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Saturday, August 16, 2014

Ghost Writing For the Not Quite Dead

It's so much fun to pound a keyboard 16 hours a day  till your fingers are nubs and your brain can no longer find a reasonable way to spell hyperbole. You should try it sometime. What keeps us going is the pittance that trickles over the transom and the hope that someday we're going to strike it big. We're the 49'ers of the 21st century.
Sometimes, you'd do better to sell yourself to an Arabian Sheikh as his personal toilet attendant. That'll do too. I've written better than 30 books in the past 18 months. All of them, I am told, are selling well on

Not a one has my name on it.

But I chose this life and I'm damned well going to keep soldiering on in it till I win or they bury me - one or the other. I AM WRITER HEAR ME TYPE!

I'm sixty years old. My brain says I'm 22. My bones say I'm 112. We humans were not meant to live like this. I am thoroughly convinced that we were designed to live in lakefront bungalows, to sit on the porch every evening with a nice warm dog stretched across our feet and to play banjo till the sun goes down.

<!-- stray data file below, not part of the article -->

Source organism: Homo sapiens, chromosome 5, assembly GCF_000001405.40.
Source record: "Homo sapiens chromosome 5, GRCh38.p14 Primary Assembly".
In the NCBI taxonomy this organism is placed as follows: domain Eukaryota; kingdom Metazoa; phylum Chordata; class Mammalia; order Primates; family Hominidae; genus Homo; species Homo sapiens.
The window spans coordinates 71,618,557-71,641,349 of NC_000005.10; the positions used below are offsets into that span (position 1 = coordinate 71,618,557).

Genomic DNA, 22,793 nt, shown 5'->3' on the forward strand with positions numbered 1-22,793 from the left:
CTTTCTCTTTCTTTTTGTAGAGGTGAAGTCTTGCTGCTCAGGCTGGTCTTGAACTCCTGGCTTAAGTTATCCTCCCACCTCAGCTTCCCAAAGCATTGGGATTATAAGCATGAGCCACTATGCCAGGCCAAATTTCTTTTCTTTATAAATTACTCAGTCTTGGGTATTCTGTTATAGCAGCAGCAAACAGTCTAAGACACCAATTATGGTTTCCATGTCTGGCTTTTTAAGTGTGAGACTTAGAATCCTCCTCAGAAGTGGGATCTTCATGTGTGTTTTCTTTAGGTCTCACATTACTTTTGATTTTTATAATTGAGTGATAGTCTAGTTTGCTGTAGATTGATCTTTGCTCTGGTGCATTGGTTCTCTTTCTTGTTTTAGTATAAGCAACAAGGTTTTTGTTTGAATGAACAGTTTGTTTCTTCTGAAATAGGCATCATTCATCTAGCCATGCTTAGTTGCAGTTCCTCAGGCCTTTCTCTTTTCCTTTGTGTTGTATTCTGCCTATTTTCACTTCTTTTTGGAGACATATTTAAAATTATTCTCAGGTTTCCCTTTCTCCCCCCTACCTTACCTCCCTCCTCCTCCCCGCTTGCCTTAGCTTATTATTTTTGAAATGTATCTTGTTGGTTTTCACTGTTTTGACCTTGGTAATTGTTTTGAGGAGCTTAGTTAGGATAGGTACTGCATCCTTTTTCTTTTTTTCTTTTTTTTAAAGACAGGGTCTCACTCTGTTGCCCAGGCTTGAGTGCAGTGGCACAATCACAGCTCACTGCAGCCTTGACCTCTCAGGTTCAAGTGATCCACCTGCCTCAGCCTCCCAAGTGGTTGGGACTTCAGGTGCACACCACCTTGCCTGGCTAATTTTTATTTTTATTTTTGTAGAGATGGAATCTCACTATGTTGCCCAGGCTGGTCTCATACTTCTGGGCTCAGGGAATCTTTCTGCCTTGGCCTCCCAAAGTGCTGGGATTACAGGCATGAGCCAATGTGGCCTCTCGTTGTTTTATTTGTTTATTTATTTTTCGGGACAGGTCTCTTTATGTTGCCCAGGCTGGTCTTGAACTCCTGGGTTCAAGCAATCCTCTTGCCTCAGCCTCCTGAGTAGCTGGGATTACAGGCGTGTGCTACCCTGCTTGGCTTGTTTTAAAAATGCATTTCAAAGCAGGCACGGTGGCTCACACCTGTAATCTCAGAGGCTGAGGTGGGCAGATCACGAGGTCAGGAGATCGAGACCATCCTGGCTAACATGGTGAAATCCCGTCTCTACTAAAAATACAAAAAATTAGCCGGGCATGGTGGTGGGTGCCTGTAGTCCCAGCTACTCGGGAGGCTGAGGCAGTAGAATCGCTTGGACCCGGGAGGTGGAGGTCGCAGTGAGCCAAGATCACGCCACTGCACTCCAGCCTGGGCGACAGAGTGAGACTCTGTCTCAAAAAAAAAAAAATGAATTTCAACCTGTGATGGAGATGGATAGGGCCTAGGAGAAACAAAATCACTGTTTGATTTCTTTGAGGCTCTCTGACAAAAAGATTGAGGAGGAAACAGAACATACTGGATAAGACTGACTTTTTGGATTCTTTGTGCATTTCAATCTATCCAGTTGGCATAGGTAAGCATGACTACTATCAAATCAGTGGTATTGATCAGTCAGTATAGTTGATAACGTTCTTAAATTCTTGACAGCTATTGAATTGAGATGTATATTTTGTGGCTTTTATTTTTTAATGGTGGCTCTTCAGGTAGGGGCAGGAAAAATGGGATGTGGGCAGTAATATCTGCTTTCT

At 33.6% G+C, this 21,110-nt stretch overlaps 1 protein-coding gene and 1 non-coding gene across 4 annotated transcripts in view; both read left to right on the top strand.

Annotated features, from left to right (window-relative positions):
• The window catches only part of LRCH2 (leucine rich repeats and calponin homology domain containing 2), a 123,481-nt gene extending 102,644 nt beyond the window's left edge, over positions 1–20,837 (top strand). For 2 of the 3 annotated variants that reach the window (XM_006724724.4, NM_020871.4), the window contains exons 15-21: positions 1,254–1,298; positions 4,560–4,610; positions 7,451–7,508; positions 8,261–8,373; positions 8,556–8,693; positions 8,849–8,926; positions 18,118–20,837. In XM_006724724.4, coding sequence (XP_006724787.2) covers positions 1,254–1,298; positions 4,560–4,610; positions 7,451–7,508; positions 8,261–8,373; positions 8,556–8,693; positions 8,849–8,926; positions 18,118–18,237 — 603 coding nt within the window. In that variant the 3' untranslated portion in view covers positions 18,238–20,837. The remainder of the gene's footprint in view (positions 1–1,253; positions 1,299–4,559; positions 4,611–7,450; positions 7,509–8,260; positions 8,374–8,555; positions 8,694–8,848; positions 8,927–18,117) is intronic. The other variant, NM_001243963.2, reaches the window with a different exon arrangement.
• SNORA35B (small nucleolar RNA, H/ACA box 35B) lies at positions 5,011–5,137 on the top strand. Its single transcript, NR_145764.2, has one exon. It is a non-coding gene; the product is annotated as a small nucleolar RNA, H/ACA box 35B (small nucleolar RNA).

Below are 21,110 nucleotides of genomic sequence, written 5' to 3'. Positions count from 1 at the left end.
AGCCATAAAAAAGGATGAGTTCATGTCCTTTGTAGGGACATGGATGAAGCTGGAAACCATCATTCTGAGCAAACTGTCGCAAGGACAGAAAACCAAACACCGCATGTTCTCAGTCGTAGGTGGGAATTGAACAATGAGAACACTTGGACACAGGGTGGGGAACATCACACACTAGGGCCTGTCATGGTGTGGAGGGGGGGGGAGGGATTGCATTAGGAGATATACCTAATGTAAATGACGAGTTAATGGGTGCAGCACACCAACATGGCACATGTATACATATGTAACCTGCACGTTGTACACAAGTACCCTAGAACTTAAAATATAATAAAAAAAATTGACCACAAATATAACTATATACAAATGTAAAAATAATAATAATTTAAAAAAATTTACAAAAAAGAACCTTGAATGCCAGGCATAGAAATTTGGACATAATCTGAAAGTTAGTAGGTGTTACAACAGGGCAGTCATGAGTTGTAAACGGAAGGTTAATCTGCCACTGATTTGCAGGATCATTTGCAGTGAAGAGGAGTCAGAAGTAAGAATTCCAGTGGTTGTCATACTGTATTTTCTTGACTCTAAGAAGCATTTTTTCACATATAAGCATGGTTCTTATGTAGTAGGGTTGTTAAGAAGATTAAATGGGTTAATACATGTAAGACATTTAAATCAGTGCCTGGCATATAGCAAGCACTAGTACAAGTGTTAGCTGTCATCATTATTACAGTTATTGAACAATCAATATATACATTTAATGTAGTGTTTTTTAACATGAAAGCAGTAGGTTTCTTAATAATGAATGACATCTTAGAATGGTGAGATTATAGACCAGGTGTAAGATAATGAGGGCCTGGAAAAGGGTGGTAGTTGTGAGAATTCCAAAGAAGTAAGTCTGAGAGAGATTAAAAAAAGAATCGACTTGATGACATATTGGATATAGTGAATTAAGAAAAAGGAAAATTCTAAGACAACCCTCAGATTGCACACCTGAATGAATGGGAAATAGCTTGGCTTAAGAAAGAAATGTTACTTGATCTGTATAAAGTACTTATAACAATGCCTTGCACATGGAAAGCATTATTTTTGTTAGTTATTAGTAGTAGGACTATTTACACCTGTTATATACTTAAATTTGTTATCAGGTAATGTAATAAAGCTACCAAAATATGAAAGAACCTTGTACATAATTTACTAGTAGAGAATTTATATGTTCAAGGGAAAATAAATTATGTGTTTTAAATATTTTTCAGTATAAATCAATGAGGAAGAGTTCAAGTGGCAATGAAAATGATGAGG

It's funny how you get to a point where you're ready to wrap it all up and get on with the living forever part. I've decided that when we get back to the new Earth, I'm going to build a big old schooner and take her out on whatever's left of the ocean. I'm gonna sail from island to island sampling the cuisine and jamming with whatever passes for a local pick-up band.

I will of course, take along the Missus and the dog - maybe even a grandkid or two - even in heaven I can't imagine my kids wanting to hang out with me for any length of time. I told my Sweet Baboo about my plans. She told me that it would have to be in heaven before she'd go out on the ocean in a boat with me at the helm. Mrs. King is not respectful of my sailing prowess.

I wonder. Will our spouses be as sharp-tongued in heaven as they are here? Maybe I was imagining the kind of spouses you get in the other heaven; the one where you have to blow yourself up first and then you get 70 of them.